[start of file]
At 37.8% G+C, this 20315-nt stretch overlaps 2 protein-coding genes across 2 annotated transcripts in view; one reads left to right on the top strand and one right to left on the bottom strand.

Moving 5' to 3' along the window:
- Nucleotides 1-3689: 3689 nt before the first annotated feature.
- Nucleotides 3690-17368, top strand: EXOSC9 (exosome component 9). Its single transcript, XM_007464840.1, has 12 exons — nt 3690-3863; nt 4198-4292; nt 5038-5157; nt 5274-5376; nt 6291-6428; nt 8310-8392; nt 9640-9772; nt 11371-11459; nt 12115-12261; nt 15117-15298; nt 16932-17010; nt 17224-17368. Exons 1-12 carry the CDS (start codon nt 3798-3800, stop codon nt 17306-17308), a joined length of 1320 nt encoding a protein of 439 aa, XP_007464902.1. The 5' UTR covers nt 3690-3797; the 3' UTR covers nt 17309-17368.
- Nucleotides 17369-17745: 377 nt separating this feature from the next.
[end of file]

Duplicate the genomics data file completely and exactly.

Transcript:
At 37.8% G+C, this 20315-nt stretch overlaps 2 protein-coding genes across 2 annotated transcripts in view; one reads left to right on the top strand and one right to left on the bottom strand.

Moving 5' to 3' along the window:
- Nucleotides 1-3689: 3689 nt before the first annotated feature.
- Nucleotides 3690-17368, top strand: EXOSC9 (exosome component 9). Its single transcript, XM_007464840.1, has 12 exons — nt 3690-3863; nt 4198-4292; nt 5038-5157; nt 5274-5376; nt 6291-6428; nt 8310-8392; nt 9640-9772; nt 11371-11459; nt 12115-12261; nt 15117-15298; nt 16932-17010; nt 17224-17368. Exons 1-12 carry the CDS (start codon nt 3798-3800, stop codon nt 17306-17308), a joined length of 1320 nt encoding a protein of 439 aa, XP_007464902.1. The 5' UTR covers nt 3690-3797; the 3' UTR covers nt 17309-17368.
- Nucleotides 17369-17745: 377 nt separating this feature from the next.